But what does Jackson want?

That’s the big unknown. Phil Jackson mouthpiece Charley Rosen wrote Carmelo Anthony outlived his usefulness in New York. Anthony took that as a comment from Jackson himself.

Adrian Wojnarowski of Yahoo Sports:

In the meeting, Jackson told Anthony he did not subscribe to the criticisms in the article and the story did not speak for him, sources said.

Al Iannazzone of Newsday:

A league source with knowledge of the team’s thinking said before the Tuesday meeting that the Knicks want Anthony to stay “as long as it’s mutual.”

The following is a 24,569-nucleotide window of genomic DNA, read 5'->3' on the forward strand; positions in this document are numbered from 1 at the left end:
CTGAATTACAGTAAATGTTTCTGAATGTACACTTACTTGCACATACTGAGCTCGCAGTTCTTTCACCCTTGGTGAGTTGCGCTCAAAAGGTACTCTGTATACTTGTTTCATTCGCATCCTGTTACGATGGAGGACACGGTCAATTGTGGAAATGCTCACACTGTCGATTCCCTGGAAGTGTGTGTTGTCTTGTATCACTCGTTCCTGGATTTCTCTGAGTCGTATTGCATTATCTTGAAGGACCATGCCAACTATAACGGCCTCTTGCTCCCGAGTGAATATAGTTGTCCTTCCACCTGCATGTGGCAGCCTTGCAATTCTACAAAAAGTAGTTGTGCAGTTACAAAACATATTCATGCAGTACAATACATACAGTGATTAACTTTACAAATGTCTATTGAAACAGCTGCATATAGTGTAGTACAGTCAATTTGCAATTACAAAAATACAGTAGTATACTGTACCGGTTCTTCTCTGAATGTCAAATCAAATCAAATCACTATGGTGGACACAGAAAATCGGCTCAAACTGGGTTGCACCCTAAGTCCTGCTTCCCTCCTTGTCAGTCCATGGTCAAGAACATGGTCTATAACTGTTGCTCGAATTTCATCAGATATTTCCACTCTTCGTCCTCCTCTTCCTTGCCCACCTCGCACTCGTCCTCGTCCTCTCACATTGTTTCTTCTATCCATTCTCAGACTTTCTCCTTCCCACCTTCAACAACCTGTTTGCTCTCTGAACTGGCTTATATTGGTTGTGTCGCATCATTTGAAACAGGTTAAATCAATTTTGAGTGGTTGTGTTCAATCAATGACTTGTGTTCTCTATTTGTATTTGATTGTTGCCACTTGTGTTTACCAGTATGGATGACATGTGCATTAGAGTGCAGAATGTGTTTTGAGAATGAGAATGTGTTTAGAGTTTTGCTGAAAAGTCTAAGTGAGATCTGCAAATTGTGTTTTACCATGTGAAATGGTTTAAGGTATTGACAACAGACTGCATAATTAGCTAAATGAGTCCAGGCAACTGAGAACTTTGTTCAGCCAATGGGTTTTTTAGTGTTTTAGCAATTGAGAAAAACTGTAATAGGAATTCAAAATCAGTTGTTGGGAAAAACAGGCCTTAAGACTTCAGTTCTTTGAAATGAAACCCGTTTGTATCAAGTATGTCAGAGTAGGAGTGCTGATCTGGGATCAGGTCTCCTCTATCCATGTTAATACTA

Anthony holds the final say due to his no-trade clause, but he also said he’d consider waiving it if the Knicks want to rebuild. So, Jackson’s opinion matters.

Most likely, the uneasy partnership continues. Anthony remains with the Knicks, because he likes the overall package – living and playing in New York – enough to handle the downsides. The Knicks keep losing, because they’ve committed too much to a declining Anthony and have failed to add quality pieces around him.

It could make sense to rebuild around Kristaps Porzingis, though that would likely mean moving Anthony, Joakim Noah and Courtney Lee. It seems nobody wants to go to that much trouble with Anthony preferring to stay.